KELLY: Yeah. So why are you leaving?

BLOCK: Oh, so hard to think about that - 38 years is a really long time. It's been wonderful. I mean, I've gotten to travel all over the world and all over the country and have people let me into their lives in really profound ways, and that's a huge gift. I do think, you know, like with many people, the years of COVID isolation took a toll. The death of my mom last year - those things make you...

KELLY: I'm sorry. Yeah.

BLOCK: Oh, thanks. They just focus your mind and make you wonder - am I really doing what I need to be doing? Am I where I need to be right now? And it's bittersweet, but I think it's the right time.

KELLY: I mean, look back over those 38 years. You have seen so much change in our industry and here at NPR. What stands out?

BLOCK: Oh, everything, right? I mean, the size of this network, which has hugely expanded since I started, the scope of what we do and what we cover, technology in every aspect of what we do - I mean, when I think back, it seems like a miracle that we ever got a radio program on the air every day (laughter).

KELLY: There were days (laughter) when it was when it was not clear it was going to land.

BLOCK: Exactly, and I guess the one thing I would say is that when - the thing that I hope doesn't change here is the focus that this network has always had on forging human connections, on the primacy of sound as we tell our stories, on the power of the human voice. And I just really hope we don't lose sight of that. It's hard for me not to say we, but I hope y'all, as you would say, don't lose sight of that.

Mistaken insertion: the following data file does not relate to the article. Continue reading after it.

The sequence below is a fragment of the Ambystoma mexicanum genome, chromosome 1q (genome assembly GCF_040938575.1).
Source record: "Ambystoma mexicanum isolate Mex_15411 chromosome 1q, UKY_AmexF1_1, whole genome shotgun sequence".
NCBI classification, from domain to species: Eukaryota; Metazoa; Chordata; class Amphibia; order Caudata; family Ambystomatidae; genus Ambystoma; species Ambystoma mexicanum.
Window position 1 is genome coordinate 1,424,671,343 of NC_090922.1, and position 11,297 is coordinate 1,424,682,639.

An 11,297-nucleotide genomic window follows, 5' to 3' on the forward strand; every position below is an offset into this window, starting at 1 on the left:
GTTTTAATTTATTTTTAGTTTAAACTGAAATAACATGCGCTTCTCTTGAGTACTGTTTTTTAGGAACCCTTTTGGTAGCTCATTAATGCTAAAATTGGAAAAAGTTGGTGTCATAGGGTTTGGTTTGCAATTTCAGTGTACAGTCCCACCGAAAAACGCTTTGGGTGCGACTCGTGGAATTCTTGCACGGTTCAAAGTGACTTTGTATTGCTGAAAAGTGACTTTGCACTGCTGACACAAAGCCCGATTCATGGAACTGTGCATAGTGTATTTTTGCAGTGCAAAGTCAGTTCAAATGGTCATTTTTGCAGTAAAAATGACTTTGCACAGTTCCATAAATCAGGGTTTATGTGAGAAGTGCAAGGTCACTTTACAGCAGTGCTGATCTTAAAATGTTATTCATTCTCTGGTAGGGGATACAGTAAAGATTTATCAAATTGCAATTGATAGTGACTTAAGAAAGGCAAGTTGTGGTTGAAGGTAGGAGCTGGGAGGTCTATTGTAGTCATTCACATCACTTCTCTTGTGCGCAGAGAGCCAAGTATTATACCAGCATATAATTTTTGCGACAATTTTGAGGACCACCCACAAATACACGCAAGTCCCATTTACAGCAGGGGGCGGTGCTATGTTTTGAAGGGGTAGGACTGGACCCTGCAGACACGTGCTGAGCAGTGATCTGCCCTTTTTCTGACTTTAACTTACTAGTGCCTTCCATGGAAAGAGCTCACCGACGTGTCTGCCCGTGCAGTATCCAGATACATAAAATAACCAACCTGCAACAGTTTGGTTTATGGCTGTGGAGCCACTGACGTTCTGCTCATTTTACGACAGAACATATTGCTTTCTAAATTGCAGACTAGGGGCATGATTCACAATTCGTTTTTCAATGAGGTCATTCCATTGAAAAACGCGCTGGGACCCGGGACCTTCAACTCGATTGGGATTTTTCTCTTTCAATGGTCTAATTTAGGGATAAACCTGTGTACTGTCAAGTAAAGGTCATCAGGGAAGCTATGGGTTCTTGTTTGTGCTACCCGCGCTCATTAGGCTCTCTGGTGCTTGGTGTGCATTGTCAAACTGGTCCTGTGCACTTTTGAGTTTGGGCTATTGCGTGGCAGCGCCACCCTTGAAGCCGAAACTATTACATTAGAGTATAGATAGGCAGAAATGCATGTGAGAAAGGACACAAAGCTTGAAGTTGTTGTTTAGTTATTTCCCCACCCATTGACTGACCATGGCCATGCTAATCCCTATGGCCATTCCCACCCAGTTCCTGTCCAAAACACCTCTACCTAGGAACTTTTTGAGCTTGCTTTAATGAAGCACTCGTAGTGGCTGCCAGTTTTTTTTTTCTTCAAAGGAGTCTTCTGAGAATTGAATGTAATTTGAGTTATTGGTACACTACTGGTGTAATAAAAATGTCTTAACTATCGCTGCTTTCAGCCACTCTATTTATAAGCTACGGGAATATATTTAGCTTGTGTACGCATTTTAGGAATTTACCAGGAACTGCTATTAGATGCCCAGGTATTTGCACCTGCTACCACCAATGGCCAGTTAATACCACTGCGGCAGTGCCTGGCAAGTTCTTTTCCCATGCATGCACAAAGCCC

KELLY: You will always be part of the we that is NPR...

BLOCK: Thank you.

KELLY: ...And hear hear to that message. Will you share what's next?

BLOCK: Oh, gosh. You know, I imagine you have noticed that I'm a pretty big gardener and birder, so I imagine there will be quite a bit more time for that and travel. There will be work, I'm assuming, of some form. I don't know quite what yet. You know, I'm thinking of a wonderful comment I heard recently from someone who is about to move across the country, and he was really apprehensive about it. And somebody told him sometimes it's a great thing to be repotted. So I think that's how I'm thinking about this, Mary Louise - not as retirement but as repotting.

KELLY: Repotting (laughter). Well, may your roots be deep and the soil rich.

BLOCK: (Laughter) Aw, thank you.

KELLY: This is our colleague - my former co-host here on ALL THINGS CONSIDERED, Melissa Block speaking with us on her last day here at NPR.

BLOCK: Thanks, Mary Louise.

(SOUNDBITE OF MUSIC) Transcript provided by NPR, Copyright NPR.

NPR transcripts are created on a rush deadline by an NPR contractor. This text may not be in its final form and may be updated or revised in the future. Accuracy and availability may vary. The authoritative record of NPR’s programming is the audio record.

As special correspondent and guest host of NPR's news programs, Melissa Block brings her signature combination of warmth and incisive reporting. Her work over the decades has earned her journalism's highest honors, and has made her one of NPR's most familiar and beloved voices.